One of the big differences I have seen in our marriage is the April’s ability to accept my decisions….good and bad. She also has been much better at forgiving me……that is where the grace comes in. I, like most men, tend to be stubborn and hang on too long to issues where I have made wrong judgments and decisions.

When I know that my wife supports my decision, even if she pretty well knows that I screwed up, I am able to accept my failures and try to make atonements more easily.

If a decision is made by a man where his wife turns on him because she didn’t get her way, he is forced to live and die with his decision and will not easily reconsider it. I do want to stress that it is totally good for the wife to have an influence on the decision and it is totally fine for her to have her own opinion.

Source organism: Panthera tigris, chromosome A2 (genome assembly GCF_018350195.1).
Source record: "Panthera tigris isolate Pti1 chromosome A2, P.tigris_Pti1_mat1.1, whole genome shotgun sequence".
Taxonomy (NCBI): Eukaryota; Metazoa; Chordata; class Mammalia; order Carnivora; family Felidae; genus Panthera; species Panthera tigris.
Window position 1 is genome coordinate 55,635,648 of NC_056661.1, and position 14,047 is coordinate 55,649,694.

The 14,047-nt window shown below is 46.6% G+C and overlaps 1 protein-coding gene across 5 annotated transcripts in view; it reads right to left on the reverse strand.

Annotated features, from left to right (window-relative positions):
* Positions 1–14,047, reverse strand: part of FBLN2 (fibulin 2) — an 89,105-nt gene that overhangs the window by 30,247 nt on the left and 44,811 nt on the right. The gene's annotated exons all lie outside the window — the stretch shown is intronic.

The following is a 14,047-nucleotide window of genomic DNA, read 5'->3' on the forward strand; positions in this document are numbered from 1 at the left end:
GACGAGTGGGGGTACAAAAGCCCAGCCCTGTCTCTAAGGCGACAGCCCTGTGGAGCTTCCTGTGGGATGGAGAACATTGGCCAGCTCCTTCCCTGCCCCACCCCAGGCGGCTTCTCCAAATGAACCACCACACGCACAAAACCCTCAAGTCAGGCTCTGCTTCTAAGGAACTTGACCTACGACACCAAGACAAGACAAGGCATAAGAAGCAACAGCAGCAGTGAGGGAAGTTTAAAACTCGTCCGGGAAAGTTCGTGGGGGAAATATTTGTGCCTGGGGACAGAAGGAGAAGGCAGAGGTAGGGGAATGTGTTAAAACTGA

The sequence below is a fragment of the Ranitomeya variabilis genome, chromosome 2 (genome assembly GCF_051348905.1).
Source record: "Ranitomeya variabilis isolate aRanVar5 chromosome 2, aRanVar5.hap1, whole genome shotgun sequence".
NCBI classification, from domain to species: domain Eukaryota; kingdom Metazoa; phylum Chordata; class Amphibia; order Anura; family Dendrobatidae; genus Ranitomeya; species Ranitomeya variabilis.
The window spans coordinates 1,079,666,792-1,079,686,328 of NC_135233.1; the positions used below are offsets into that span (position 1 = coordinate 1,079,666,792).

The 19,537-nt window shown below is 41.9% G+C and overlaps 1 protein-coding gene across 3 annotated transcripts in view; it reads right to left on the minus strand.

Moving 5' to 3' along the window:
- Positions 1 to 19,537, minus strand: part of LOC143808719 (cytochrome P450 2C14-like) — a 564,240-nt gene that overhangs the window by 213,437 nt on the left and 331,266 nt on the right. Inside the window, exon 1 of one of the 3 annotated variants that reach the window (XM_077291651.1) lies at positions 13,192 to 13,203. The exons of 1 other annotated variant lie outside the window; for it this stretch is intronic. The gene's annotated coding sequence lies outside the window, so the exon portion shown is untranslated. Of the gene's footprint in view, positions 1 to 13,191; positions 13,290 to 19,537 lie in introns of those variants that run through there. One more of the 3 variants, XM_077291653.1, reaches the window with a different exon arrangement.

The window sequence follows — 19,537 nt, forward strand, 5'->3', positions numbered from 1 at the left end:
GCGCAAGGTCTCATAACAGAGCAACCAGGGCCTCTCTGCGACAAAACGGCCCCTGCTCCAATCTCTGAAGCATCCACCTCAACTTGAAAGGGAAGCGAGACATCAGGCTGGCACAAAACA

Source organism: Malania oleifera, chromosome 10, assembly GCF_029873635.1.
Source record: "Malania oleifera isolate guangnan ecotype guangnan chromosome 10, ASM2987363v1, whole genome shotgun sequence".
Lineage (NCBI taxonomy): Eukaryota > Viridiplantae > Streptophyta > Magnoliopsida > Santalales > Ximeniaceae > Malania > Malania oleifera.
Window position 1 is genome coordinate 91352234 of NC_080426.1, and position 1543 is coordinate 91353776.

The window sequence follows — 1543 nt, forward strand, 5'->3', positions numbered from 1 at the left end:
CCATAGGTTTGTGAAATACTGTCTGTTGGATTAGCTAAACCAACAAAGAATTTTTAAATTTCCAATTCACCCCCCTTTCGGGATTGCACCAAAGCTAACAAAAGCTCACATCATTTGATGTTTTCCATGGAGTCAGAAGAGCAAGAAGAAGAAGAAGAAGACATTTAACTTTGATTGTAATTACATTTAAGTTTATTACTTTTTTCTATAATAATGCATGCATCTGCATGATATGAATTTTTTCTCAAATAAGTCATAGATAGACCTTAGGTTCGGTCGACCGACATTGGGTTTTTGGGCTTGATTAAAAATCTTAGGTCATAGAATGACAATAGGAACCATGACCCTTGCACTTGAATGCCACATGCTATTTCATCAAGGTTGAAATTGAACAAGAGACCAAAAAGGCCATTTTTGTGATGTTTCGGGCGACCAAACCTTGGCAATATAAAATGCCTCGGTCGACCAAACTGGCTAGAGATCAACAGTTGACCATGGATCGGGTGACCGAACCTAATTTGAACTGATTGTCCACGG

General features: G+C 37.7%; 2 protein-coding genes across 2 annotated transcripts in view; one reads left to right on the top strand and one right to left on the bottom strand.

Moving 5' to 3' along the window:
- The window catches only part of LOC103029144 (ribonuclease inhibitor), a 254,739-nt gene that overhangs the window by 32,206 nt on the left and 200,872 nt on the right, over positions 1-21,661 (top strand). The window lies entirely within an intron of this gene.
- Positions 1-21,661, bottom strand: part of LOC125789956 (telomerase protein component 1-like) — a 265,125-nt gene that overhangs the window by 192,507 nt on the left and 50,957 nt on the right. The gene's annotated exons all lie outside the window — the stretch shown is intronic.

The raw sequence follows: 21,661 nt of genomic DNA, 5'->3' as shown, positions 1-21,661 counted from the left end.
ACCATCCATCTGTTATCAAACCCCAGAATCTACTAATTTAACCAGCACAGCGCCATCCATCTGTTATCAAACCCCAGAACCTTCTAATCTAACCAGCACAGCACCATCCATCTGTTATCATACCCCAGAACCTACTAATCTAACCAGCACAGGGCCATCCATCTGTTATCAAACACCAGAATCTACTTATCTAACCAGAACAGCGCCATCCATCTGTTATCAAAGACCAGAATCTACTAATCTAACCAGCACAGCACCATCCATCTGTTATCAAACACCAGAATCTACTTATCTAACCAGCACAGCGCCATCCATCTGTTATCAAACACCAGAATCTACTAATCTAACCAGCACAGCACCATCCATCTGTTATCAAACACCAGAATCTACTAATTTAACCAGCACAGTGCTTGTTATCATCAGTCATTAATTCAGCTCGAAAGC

A wife’s willingness to accept her husband’s decision with grace and poise if she is in disagreement with him is the ultimate picture of respect for her husband and shows that she trusts his leadership. He will notice it and it will stay with him. He will make sure that his decision turns out best for the family or he will try to make it right. When a wife is able to strike that perfect balance the family is able to function like a well oiled machine.



Help us to be women who understand the power and authority that You have given us and how to stay close to You and be right with our husbands and offer godly influential authority. Help us to see that we have very important roles as wives – and use us to spur our husbands towards godliness, holiness and sanctification. Let us be strong, godly, Spirit-filled, Bible-loving women who obey Scripture in our marriages and see Your hand at work in mighty ways every day in our homes!



My Husband Won’t Lead in Our Marriage

A Husband Answers – “Why Won’t My Husband Lead?”

Ways Husbands Lead that Wives Often Don’t Notice

Being a Good Follower

My Husband Isn’t a Good Enough Spiritual Leader